The third component of the exhibit will feature the master works of Giancarlo Calicchia, a sculptor who carries on the ancient Italian artistic traditions while working out of his studios in Tremont and on Carnegie Avenue.  As such, he has continued to carry the legacy of the first Italian stone carvers in Northeast Ohio. “I would be seriously remiss had I not presented to the WRHS the opportunity for this collaboration project, that so perfectly ties together a significant portion of the past and current artistic contributions of our Italian American community to Ohio,” points out Dr. Serena Scaiola, Vice Consul of Italy in Cleveland. 


Born in Veroli, Italy in the Apennine Mountains near Rome in 1946, Calicchia moved to Rome, New York in 1957 at the age of 11 as part of a new wave of Italian immigration to the New World. After formal education and training in America, Italy, Haiti, Canada and Mexico, Giancarlo chose sculpture -- rather, as he is quick to point out -- sculpture chose him for his life’s passion.


Calicchia’s arrival in Cleveland in 1979 ushered a construction revolution not seen since the 19th century. The skyline of Cleveland was transformed and the artist’s mastery of architectural stone was a pivotal part of every major building built in Cleveland from 1981 to 1994, including Tower City, The Ritz Carlton Hotel, The Skylight Office Tower, North Point, the former Sohio Building and many others throughout North America and Europe.  Photographs of his work on these structures will be displayed in the exhibit.  Some of the pieces being displayed in the exhibition will reflect the influence of Calicchia’s larger world-view, with those carved from Mexican onyx, Italian marbles, and African granites.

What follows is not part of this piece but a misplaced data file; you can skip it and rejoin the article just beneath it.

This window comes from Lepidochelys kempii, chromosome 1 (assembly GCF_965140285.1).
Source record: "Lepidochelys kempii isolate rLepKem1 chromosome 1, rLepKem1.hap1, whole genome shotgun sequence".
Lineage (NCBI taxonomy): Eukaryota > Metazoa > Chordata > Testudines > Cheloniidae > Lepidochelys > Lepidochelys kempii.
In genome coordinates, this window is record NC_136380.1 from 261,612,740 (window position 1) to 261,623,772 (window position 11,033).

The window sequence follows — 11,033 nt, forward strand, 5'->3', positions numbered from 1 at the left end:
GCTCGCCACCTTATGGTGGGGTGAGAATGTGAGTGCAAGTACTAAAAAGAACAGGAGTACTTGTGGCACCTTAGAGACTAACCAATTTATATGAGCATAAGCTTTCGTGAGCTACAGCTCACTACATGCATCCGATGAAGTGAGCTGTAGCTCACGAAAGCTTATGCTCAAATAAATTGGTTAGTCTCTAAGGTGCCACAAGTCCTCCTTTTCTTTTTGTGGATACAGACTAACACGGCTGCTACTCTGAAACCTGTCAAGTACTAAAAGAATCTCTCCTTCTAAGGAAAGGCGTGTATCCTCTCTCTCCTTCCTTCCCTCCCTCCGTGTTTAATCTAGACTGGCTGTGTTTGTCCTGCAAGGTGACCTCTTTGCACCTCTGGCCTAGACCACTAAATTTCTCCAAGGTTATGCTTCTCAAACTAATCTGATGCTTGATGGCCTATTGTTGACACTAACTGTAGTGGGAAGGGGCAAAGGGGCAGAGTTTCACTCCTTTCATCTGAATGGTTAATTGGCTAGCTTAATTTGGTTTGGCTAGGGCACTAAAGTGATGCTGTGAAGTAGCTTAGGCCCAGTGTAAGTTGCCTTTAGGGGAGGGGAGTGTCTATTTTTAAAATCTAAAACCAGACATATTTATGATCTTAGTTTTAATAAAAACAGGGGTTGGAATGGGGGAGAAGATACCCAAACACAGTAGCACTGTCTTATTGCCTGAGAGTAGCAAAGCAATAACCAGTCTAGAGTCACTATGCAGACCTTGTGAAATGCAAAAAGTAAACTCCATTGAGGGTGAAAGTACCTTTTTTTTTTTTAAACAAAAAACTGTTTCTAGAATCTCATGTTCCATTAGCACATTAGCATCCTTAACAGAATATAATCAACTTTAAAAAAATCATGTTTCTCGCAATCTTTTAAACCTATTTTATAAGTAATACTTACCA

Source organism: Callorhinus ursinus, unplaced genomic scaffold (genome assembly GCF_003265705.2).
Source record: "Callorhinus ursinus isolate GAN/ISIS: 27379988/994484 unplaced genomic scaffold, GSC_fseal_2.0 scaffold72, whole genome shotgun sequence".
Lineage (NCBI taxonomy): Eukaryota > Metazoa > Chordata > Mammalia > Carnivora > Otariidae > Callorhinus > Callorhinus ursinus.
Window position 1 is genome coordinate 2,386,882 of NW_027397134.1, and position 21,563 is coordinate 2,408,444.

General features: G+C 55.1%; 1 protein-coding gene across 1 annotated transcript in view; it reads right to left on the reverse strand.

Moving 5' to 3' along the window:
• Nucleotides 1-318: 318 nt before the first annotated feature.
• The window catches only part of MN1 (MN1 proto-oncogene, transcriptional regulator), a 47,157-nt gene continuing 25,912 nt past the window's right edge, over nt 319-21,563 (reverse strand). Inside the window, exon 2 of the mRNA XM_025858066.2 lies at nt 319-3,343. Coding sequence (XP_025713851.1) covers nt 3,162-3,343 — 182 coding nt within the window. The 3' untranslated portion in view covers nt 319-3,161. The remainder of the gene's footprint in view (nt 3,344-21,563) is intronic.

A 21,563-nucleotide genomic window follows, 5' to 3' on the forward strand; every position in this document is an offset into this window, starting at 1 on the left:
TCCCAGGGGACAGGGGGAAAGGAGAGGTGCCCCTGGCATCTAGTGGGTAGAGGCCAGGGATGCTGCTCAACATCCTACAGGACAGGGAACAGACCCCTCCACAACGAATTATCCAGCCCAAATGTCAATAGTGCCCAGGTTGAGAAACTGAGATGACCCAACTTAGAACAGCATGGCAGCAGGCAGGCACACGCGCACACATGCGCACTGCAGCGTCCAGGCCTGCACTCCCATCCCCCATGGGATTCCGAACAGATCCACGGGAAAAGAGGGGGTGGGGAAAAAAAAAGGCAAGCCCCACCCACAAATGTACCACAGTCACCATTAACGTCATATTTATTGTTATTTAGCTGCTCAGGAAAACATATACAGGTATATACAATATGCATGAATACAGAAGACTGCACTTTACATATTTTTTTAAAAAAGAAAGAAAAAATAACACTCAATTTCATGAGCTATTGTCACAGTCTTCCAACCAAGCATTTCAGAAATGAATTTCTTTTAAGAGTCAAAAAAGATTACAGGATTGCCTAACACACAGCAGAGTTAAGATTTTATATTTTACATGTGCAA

“My work celebrates living on our magical Earth,” Calicchia says. “Carving and shaping for me is as important as the results. I was trained by hardened survivors of the ancient traditions of wood, stone and bronze. I am unable to compromise or forget. I live for what I do. I look for projects that challenge my passion for touching and elevating all the elements of our Earth.”


Calicchia Sculpture & Design Studios, located in Cleveland, specializes in sculpture, public art and design, and has completed major landmark projects both locally and internationally.


The WRHS Italian American Collection preserves and documents the heritage of Italian Americans and their families, organizations, and businesses in Northeast Ohio. It is one of the major collections of community history at Western Reserve Historical Society. The collection, founded in 2006, is a more recent addition to the 145-year-old Historical Society. 





Founded in 1867, Western Reserve Historical Society is one of the oldest and largest nonprofit regional historical societies in the nation. WRHS inspires people to discover the American experience by exploring the tangible history of Northeast Ohio.

WRHS receives public support with local tax dollars from Cuyahoga Arts & Culture, to preserve and enrich our region’s artistic and cultural heritage.